It would help if Utah schools allowed real sex ed classes, Tribune Editorial Board writes

Far too few cases go to trial. Lawmakers can start by requiring more education about boundaries and refusal.

It is the most vicious of circles.

Women who are victims of sexual assault often fear reporting the crime to police will gain them nothing.

That, at best, no one will believe them or, worse, that investigators, medical staff, acquaintances, even loved ones, will shame and blame them rather than help them seek justice. Justice that, even if it doesn’t undo the trauma, may prevent another woman from suffering the same pain.

Recent research focused on police and prosecutors in Salt Lake and Utah counties shows the fears seem well-founded. It shows that a small percentage of sexual assault reports lead to arrests, and a small percentage of arrests lead to trials, much less convictions. Add in the fact that most sex crimes aren’t reported to police in the first place, and the numbers look really awful.

The work merely confirms the criminal justice system does far too little to investigate and prosecute sex crimes. So victims are discouraged from reporting them or, having done so, from subjecting themselves to the gantlet of seeing the case through.

So nothing gets better.

Top prosecutors in both counties see what’s wrong and have pledged to do better. That, clearly, is necessary. But even a big improvement in the way police and prosecutors receive, screen and handle cases isn’t going to get us where we need to be.

It is significant that the research team behind the new study is headed, not by a sociologist or a criminal justice expert, but by Julie Valentine, who is associate dean for undergraduate studies and research and an associate professor at Brigham Young University’s College of Nursing.

“Rape is a health care issue,” Valentine says.

That’s true. And, like most health care issues, treatment is often necessary and there is usually room for improvement. But prevention is better.

And the prevention of sexual assault is everyone’s business. It is the work of police and courts, but also of individuals, families, youth groups, religious organizations and schools.

Everyone should be teaching their daughters how to set limits, how to stand up for themselves, that they are allowed to say so when they don’t want to be touched or pursued or to engage in any kind of intimacy.

And everyone should be teaching their sons the same things.

It would help — a lot — if Utah schools required, or even allowed, genuine sex education classes, versus the watered down abstinence-based program it has now. As that still seems too much to ask, a reachable goal might be a new version of a bill sponsored in the last session of the Utah Legislature by state Rep. Carol Spackman Moss.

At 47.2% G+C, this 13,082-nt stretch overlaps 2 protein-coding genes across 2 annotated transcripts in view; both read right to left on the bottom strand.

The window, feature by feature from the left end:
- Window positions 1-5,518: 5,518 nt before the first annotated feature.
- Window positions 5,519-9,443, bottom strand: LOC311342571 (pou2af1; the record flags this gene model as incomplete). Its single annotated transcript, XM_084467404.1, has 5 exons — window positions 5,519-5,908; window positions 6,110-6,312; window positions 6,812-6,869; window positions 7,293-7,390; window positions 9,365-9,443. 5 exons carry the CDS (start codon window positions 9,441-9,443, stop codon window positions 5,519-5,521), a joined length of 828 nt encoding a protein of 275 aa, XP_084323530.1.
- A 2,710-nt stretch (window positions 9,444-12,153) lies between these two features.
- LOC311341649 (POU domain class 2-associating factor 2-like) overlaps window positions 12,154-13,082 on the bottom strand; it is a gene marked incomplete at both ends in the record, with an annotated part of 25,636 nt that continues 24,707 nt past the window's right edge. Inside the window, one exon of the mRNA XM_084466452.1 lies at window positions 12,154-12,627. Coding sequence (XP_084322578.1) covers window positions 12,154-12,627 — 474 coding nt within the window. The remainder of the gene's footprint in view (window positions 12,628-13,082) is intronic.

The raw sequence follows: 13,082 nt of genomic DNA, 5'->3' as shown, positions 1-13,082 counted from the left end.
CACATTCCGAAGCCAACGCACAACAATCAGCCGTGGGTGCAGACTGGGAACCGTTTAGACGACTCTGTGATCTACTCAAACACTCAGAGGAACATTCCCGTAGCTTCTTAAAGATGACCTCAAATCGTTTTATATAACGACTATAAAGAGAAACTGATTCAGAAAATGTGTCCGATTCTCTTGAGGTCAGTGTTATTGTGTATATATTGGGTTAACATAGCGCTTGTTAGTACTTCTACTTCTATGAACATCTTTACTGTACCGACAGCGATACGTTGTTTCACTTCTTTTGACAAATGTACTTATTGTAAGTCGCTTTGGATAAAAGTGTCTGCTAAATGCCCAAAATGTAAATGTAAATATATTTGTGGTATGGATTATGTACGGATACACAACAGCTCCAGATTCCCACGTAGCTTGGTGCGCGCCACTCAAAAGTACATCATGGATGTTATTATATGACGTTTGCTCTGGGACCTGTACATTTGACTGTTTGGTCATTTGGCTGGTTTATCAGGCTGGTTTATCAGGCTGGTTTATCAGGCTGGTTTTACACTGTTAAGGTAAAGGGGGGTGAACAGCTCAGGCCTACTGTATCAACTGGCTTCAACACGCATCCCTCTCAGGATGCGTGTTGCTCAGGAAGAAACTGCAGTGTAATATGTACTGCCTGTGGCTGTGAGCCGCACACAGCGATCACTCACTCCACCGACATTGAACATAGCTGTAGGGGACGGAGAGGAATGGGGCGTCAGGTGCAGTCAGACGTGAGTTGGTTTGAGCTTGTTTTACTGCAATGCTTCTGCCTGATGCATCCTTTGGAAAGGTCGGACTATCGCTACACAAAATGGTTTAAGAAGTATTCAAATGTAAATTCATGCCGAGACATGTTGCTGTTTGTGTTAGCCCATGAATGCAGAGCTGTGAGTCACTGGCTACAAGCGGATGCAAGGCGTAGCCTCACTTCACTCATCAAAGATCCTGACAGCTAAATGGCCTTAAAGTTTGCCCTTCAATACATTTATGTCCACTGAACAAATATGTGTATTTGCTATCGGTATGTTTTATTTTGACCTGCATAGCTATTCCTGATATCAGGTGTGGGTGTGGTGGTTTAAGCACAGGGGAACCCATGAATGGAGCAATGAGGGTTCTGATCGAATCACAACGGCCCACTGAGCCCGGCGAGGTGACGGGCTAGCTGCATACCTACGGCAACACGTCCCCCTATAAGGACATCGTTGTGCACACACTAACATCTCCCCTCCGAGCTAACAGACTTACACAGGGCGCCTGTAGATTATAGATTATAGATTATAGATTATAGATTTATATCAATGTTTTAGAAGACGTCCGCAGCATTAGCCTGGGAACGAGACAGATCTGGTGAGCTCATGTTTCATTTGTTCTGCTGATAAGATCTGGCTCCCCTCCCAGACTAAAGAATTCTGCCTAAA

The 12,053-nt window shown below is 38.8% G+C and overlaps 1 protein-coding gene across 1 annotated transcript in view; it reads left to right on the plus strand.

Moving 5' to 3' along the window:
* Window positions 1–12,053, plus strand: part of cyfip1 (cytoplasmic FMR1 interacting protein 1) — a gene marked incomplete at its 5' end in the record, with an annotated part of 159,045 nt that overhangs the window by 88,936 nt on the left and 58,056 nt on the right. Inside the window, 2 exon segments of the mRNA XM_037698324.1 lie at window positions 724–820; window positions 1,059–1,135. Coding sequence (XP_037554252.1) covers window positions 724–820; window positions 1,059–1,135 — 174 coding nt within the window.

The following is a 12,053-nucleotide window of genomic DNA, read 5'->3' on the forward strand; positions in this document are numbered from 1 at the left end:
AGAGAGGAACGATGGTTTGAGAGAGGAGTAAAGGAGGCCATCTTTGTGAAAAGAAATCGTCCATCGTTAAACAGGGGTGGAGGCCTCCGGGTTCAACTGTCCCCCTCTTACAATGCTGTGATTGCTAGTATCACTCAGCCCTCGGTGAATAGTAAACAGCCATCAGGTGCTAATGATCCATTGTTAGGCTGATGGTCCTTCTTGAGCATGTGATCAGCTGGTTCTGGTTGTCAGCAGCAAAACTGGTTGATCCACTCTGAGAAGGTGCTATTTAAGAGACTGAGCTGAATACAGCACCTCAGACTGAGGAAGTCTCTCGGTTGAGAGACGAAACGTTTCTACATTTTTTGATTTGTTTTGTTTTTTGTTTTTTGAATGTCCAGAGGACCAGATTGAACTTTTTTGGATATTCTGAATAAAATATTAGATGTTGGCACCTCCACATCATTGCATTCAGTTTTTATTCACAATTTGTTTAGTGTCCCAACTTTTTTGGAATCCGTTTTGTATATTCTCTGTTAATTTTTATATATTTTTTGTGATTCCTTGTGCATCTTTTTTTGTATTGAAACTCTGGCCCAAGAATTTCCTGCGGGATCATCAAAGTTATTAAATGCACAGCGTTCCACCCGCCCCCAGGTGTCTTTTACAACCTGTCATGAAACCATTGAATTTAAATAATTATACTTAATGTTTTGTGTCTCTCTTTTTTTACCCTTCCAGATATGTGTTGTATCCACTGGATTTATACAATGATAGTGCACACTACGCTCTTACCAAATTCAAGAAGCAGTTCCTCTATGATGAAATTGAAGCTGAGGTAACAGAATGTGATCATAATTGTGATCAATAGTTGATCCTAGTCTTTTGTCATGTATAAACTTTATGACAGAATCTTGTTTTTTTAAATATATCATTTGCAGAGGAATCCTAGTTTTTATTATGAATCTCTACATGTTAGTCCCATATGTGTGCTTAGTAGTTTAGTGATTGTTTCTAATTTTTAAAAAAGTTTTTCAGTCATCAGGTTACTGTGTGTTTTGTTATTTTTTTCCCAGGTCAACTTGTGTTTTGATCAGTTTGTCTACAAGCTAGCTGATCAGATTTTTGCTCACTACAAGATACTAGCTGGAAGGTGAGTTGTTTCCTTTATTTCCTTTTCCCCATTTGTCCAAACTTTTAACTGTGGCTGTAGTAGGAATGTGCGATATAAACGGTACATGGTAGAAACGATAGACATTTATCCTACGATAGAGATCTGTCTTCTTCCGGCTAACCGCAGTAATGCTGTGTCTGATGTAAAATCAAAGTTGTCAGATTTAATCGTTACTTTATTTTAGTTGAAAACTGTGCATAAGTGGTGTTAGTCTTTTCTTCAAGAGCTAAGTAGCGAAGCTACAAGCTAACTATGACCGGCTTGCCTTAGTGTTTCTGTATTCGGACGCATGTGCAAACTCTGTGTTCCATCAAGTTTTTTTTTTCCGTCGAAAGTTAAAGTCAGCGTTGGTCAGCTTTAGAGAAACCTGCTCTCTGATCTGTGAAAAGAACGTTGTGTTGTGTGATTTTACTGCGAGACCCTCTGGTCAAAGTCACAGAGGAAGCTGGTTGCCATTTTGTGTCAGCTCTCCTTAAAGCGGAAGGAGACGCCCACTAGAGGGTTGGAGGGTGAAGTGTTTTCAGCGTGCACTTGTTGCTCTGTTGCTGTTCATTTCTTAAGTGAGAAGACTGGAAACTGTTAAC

That bill would have instructed the Utah State Board of Education to add materials on how to avoid sexual assault and the behaviors that can lead to it, such as unwanted touching or other grooming behavior, as well as information about where to seek help if such an assault occurs.

The bill barely made it out of committee and failed on the House floor by eight votes. One of the sticking points apparently was the notion of “consent.” Even though the term was removed from later versions of the bill, there was apparently a fear that so much as using the word would convey that young people have a right to consent to sexual activity. Which, if they are under 18, they don’t.

It echoes the thoroughly unfounded fear that the whole point of sex education is to teach underage people to have sex. This is a fear that, in Utah, apparently still needs to be accommodated.

So a new version of the bill, which Spackman Moss, D-Holladay, is preparing for the 2022 session of the Legislature, avoids the loaded term and concentrates on teaching information and skills necessary to avoid assault and other unwanted, boundary-violating behavior.

That’s an idea that conservatives and liberals alike should be able to get behind. Utah voters should contact their lawmakers and tell them to support the 2022 version of the Spackman Moss bill.

And don’t say that such knowledge and skills should be taught only at home or at church. Because, clearly, they aren’t.

Editor’s note: Anyone needing assistance or resources with respect to sexual assault should contact Utah’s 24-hour sexual violence crisis and information hotline, at 1-888-421-1100.